What does OHSCA do?
Amongst its regular activities are the following:
- Publishing an informative quarterly Members' Newsletter
- The thorough scrutiny of local planning applications
- Commenting on a wide range of development, amenity and transport proposals affecting the whole district
- Making representation to the City Council on behalf of members with legitimate environmental grievances
- Social events including garden plant swaps, talks on matters of local interest, picnics, parties often in members' gardens, historical and nature walks
- Running a Local History Group which publishes booklets on the history of local families and streets
- Improving our local environment by means of tree-planting, shrub-planting, and regular litter-picks
On many issues the Society does not act alone but in partnership with other like-minded organisations actively participating in the Canterbury Heritage Design Forum and other similar bodies.
History of The Association
Two well-known Canterbury residents’ associations, Oaten Hill & District Society and South Canterbury Residents Association, merged in November 2016 to form a new community group, Oaten Hill & South Canterbury Association (OHSCA).
The Oaten Hill and District Society originally came into existence in April 1974 when a planning application was submitted to convert the house known as The Shrubbery, located at the junction of Oaten Hill and Upper Chantry Lane, into offices. If successful this would have led to the many fine trees in the garden being destroyed. Local residents went into action, the trees were saved, and Oaten Hill and District Society was born.
Over many years OHDS raised money for and carried out effective tree, shrub and flower-planting in public spaces in our area and was vigilant regarding local planning applications. An energetic history association was also formed. The OHDS Local History Group continues to make a key contribution to recording and understanding the area’s social history, and helps to increase public awareness through publications.
South Canterbury Residents Association represented local residents for over five years, ensuring the City Council was aware of the opposition to various Ridlands Farm schemes, oversized and inappropriate residential developments, reduction in councillor numbers, and concerns about the Draft Local Plan. SCRA organised many community events like walks and plant exchanges.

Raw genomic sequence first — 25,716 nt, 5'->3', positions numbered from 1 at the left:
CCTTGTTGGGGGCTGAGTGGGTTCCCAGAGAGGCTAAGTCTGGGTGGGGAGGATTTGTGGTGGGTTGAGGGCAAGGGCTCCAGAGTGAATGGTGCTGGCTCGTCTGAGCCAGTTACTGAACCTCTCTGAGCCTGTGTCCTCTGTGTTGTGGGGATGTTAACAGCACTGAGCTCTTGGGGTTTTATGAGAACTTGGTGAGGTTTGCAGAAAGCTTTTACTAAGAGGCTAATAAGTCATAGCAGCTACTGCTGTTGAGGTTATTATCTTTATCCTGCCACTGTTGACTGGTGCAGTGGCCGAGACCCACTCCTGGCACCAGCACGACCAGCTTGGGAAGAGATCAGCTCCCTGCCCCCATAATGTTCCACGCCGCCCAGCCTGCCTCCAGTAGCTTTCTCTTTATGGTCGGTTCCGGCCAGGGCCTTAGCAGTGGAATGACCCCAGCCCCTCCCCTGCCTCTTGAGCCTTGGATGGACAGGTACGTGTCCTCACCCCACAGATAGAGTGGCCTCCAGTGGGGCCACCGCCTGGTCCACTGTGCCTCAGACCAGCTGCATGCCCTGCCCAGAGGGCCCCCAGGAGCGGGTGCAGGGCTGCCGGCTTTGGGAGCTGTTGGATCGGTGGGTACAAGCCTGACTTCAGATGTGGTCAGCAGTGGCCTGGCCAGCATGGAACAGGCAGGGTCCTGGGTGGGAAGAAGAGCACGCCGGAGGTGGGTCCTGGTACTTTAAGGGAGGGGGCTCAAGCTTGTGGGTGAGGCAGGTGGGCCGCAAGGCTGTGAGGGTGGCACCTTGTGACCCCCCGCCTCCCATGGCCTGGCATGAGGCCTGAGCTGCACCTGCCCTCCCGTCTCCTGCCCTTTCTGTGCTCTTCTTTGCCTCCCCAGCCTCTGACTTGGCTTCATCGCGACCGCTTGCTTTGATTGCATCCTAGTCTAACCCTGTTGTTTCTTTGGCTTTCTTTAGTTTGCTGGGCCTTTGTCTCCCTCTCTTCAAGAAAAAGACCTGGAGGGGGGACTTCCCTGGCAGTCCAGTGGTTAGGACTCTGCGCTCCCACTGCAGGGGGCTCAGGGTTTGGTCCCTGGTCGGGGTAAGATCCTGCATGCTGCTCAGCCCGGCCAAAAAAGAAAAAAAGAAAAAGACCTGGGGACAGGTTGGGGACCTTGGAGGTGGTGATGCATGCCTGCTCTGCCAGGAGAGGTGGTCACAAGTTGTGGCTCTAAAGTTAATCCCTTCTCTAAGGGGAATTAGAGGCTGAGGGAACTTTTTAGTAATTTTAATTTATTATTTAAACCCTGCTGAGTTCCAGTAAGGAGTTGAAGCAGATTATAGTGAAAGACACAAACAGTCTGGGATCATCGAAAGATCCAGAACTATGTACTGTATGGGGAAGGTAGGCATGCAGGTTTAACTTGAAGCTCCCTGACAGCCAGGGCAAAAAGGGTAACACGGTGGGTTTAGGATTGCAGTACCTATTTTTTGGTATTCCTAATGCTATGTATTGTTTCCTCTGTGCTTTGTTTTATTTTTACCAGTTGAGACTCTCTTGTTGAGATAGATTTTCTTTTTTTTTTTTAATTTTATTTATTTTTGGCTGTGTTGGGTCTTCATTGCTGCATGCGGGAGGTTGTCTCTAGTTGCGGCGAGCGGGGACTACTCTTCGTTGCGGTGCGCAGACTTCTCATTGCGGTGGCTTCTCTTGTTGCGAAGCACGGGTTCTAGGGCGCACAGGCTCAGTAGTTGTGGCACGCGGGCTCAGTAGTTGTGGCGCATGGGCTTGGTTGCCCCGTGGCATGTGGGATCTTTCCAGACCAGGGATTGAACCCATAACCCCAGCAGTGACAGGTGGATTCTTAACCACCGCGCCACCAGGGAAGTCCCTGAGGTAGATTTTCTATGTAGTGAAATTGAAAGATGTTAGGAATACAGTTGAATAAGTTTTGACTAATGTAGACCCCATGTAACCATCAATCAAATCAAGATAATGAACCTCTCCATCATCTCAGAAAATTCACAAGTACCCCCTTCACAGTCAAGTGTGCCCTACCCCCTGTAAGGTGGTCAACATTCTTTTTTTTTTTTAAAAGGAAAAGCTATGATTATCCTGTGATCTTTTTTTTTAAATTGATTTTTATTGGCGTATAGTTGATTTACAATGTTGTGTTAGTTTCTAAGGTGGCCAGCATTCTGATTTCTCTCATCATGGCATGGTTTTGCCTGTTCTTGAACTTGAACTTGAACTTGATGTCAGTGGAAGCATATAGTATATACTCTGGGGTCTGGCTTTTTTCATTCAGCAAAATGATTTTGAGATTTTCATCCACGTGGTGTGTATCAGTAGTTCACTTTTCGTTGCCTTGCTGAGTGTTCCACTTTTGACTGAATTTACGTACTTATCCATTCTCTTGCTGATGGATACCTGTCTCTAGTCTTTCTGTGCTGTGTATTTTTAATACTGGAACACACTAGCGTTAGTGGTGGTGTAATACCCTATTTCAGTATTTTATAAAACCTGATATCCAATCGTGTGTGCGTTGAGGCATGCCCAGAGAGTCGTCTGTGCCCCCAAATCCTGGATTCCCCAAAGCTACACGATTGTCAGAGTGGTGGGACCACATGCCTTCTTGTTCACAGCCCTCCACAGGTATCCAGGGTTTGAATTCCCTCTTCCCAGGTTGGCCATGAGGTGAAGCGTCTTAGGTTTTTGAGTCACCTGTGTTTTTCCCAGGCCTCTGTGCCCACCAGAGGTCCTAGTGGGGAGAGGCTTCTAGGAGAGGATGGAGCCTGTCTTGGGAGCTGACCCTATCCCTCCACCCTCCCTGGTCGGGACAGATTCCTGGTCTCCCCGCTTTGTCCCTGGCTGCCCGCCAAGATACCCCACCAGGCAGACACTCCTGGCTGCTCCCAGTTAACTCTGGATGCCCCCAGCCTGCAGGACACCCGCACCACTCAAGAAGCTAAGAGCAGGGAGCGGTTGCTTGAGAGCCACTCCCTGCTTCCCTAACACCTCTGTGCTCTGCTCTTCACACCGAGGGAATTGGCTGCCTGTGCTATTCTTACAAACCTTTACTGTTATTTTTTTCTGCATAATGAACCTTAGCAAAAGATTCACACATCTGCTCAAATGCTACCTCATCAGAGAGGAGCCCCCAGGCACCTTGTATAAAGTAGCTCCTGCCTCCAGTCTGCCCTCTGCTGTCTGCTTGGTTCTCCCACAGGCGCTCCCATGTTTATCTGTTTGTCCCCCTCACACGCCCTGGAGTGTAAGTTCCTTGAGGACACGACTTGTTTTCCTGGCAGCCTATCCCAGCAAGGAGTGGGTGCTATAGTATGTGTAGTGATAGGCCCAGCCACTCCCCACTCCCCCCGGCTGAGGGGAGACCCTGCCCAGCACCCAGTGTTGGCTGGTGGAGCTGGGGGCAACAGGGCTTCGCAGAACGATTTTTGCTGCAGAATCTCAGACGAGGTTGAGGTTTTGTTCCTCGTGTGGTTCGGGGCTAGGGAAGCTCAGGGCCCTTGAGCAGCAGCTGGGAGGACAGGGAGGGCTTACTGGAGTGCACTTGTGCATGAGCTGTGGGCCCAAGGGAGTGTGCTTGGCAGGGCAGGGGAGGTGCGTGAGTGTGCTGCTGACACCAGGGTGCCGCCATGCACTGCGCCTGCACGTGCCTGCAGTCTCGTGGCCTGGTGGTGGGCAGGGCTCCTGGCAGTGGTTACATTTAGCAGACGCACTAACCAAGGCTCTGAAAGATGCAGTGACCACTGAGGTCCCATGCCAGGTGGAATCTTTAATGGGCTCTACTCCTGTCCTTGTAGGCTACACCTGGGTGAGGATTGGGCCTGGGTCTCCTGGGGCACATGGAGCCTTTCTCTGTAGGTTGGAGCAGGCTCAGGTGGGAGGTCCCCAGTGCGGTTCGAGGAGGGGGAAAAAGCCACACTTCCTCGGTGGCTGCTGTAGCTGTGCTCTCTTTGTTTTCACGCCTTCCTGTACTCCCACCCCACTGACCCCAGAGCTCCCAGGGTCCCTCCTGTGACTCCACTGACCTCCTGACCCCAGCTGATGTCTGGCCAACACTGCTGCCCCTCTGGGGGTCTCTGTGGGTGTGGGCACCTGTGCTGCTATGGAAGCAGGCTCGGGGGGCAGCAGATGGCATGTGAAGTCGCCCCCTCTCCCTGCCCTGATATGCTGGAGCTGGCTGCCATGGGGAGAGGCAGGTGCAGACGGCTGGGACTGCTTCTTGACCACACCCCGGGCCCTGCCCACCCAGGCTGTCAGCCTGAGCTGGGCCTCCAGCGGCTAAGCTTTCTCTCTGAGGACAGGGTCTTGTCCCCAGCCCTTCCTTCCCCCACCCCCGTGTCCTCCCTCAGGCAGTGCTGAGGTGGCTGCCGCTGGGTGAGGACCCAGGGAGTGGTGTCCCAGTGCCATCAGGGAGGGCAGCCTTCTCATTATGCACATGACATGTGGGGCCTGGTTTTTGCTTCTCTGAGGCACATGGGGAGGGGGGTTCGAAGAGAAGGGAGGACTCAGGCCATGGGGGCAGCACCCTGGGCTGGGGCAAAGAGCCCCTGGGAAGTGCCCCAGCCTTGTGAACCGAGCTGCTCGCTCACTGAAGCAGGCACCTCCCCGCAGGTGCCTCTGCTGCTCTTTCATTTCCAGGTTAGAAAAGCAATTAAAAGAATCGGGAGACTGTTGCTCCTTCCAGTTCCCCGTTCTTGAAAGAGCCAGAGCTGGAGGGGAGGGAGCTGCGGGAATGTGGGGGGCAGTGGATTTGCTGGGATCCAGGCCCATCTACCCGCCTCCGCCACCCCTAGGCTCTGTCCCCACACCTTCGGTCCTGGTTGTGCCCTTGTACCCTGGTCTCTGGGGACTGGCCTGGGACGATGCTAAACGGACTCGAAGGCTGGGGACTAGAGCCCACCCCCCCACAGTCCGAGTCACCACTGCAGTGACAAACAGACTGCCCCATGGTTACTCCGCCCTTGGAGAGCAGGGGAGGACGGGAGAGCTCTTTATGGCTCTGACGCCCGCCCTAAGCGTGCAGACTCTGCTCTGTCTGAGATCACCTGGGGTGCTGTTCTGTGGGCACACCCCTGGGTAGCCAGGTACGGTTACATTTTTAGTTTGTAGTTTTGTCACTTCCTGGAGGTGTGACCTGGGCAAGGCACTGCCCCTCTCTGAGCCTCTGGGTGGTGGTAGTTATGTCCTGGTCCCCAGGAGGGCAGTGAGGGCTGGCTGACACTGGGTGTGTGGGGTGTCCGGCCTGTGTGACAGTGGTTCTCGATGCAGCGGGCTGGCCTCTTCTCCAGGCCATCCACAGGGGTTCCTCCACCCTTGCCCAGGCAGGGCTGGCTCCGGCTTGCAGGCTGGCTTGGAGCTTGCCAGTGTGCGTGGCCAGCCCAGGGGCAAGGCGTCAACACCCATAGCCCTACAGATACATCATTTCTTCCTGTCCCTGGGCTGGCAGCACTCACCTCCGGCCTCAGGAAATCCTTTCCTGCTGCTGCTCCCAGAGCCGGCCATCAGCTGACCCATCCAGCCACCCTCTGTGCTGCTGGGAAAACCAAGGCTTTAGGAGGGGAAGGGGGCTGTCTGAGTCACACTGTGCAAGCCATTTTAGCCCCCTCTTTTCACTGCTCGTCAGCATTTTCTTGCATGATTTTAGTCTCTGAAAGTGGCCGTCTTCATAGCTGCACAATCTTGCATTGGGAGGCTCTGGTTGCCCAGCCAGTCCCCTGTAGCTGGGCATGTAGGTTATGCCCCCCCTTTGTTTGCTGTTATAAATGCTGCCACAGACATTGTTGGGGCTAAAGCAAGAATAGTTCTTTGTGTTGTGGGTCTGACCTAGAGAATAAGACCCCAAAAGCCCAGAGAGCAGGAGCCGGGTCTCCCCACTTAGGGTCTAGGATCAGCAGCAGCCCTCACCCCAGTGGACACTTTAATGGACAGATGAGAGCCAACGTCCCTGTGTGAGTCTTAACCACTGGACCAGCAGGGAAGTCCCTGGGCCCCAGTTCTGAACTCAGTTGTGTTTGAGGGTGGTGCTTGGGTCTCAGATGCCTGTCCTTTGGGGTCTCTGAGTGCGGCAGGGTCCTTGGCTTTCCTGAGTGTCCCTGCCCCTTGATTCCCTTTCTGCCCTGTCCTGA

In 2016 the strengths of the two memberships were brought together in OHSCA. This has enabled us to arrange more community activities for our members and, by representing an area which includes more than 2000 households, we have increased our influence on many local planning and environmental decisions that affect us all.
What have we achieved?
The two organisations that recently combined to form OHSCA were engaged over the years in a wide range of activities and initiatives. The following are but a few examples:
- Commissioning the creation of the murals depicting local scenes and prominent local or visiting personalities that are to be found on the walls of the south-western side of the St.George's Underpass.
- Spearheading the campaign that successfully saw the removal of the City Coach Park from Longport to Kingsmead.
- Vigilance over planning matters has prevented the worst excesses of development detrimental to the area taking place.
- Continued opposition to the over-development of leafy areas such as back gardens of large properties.
- Tree planting at St. George's Place, New Dover Road, Upper Chantry Lane and Lesley Avenue has been supported with donations from the Association and its members.
- At the Public Enquiry, helped successfully oppose the relocation of Canterbury College by raising concern about additional traffic and wanting to keep the College close to the local community.
- Successful opposition to plans to convert publicly owned land at Ridlands Farm into a private sports centre, or a football stadium for club spectators only.
- Being amongst the leading campaigners in the fight to stop the downgrading of the Kent and Canterbury Hospital and helped to set up the Concern for Health in East Kent (CHEK).
OHSCA's main local area of interest is defined by this map, which includes about 2000 households, but we also act on Canterbury-wide matters that affect our area of South Canterbury and co-operate with neighbouring residents’ associations. We are an active member of the Southern Canterbury Alliance of RAs (SCA) and also of the Alliance of Canterbury Residents’ Associations (ACRA).